Authored by Ranvir Singh
Faced with a multitude of challenges today with the accelerating COVID-19 situation all around the globe, the Indian economy stands disrupted. Liquidity crunches remain one of the biggest challenges in the country, with a disconcerting pattern of loan defaults and NPAs shaking the confidence of the lending sector.
To combat this, banking institutions must look towards the ‘sunrise’ sector - that is the Tier-II, Tier III and rural population, who are fast emerging as drivers of the economy.
With the advent of smartphones and affordable internet connectivity, this segment is getting increased exposure to the wonders of online shopping, gadgets, fashion and entertainment. They are highly inspirational and willing to go the extra mile to fulfill their needs, matching the desires of their urban counterparts. The government’s vision for financial inclusion has ensured that over 80% of the population has Aadhaar-linked bank accounts.
Additionally, they are also quite tech-savvy - with Covid-19 boosting the impetus for contactless payments, a large portion has also adopted mobile payments.
The foundation for widespread consumption in rural regions has been set. What holds them back from matching the demand of the urban stratum is the lack of suitable financing options. Financial institutions have invested significantly in boosting the last-mile connectivity of their financial products.
However, one of the reasons for low adoption of instruments is commoditisation of products. Due to cost economics, products are typically offered in standard pre-defined slabs. And although financial institutions have tried to offer customised products through collaboration with innovative FinTechs, there is definitely ample scope to re-imagine products further.
In an evolving economy like India, FinTech lenders must navigate multi-faceted webs of compliances, regulations and the current domestic and global macroeconomic environment. Another crucial aspect is scrutinizing the psychology of a financial fragmented society that is India’s. Most of the communities in those areas have very little access to formal lending channels or have low or no credit history, making them unsuitable candidates for bank loans. This huge gulf can have an adverse impact of the dwindling aggregate demand in the country.
Tackling this would typically require the incorporation of some key attributes that are characteristic of the rural profile - they must be need-based, of short tenure, and have a small ticket-size. Such sachet financial services can succeed depending on their convenience, speed, easy availability, data security and customisation of offerings as per customer needs. In essence, lenders should change their approach from push-based products to pull-based ones providing need-based loans.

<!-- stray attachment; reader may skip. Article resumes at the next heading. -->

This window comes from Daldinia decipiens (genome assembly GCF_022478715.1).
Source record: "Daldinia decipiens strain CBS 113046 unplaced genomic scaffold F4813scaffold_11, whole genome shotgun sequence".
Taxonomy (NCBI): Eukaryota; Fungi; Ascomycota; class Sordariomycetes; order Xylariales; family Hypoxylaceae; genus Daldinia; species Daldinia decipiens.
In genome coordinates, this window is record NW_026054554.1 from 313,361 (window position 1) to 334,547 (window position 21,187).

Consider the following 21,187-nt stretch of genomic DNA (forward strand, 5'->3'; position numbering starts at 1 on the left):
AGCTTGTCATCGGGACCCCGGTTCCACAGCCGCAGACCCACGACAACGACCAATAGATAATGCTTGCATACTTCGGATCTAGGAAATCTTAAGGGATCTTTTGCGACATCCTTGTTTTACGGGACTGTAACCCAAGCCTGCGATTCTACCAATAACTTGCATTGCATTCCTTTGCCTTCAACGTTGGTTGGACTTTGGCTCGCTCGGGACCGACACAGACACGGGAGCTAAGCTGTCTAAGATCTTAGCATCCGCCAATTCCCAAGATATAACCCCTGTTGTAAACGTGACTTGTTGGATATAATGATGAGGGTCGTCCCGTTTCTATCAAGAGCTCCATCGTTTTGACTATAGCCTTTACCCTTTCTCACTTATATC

The case for small is big.
Adopting a sachet model can help combat the severe under-penetration of financial offerings that plagues the economy. Easy access to credit in small amounts, for immediate needs, and a for the short term.
Reduction in size of the packaging of the financial products and delivering it based on the Indian customers' unique requirements is the need of the hour. There is no point in offering a lakh rupee loan when the condition is only for Rs. 25,000 for a newly started working professional looking to buy a smartphone. These individuals' unique needs can be fulfilled when we understand their cash flow patterns that can serve better. This way, with the integration of smart technology, we can raise the country's credit-to-GDP ratio to bring it at par with those of developed nations.
Further, the recent contactless push has caused digital is witnessing sustained momentum. The trusted Kirana store, the backbone of rural communities, has gone online, leveraging the digital wave. It has created an increased awareness of the benefits of micro-credit options as well. They now realize that once the eKYC norms are fulfilled, digital loans can be disbursed almost instantly. The digital verification process is also inexpensive and time saver as compared with conventional mediums. The digitization of lending space has led to moving away from traditional credit sources that were expensing and burdening. The easy access to credit has made individuals meet emergency expenses like hospitalization, wedding, etc., in a much smoother manner.
Cutting-edge technologies like blockchain, analytics, machine learning, big data, etc., have enabled fintech companies to develop hyper-personalized financial products.
These technologies have played a vital role in reducing the risk of fraud or delinquencies by drawing insights from direct and alternate data sources. Thereby offering individuals with a secure platform to borrow from, rather than fall victim to unscrupulous moneylenders. In addition to it, digital loan providers are also deploying data-tracking tools that keep track of digital footprints and online profiles while even resorting to geo-tagging and mobile data scraping. Thus, the low costs and speed of disbursing small-ticket loans make these viable for both lenders and loan seekers.
Ranvir Singh is co-Founder and MD at Kissht. Views are personal
First Published: IST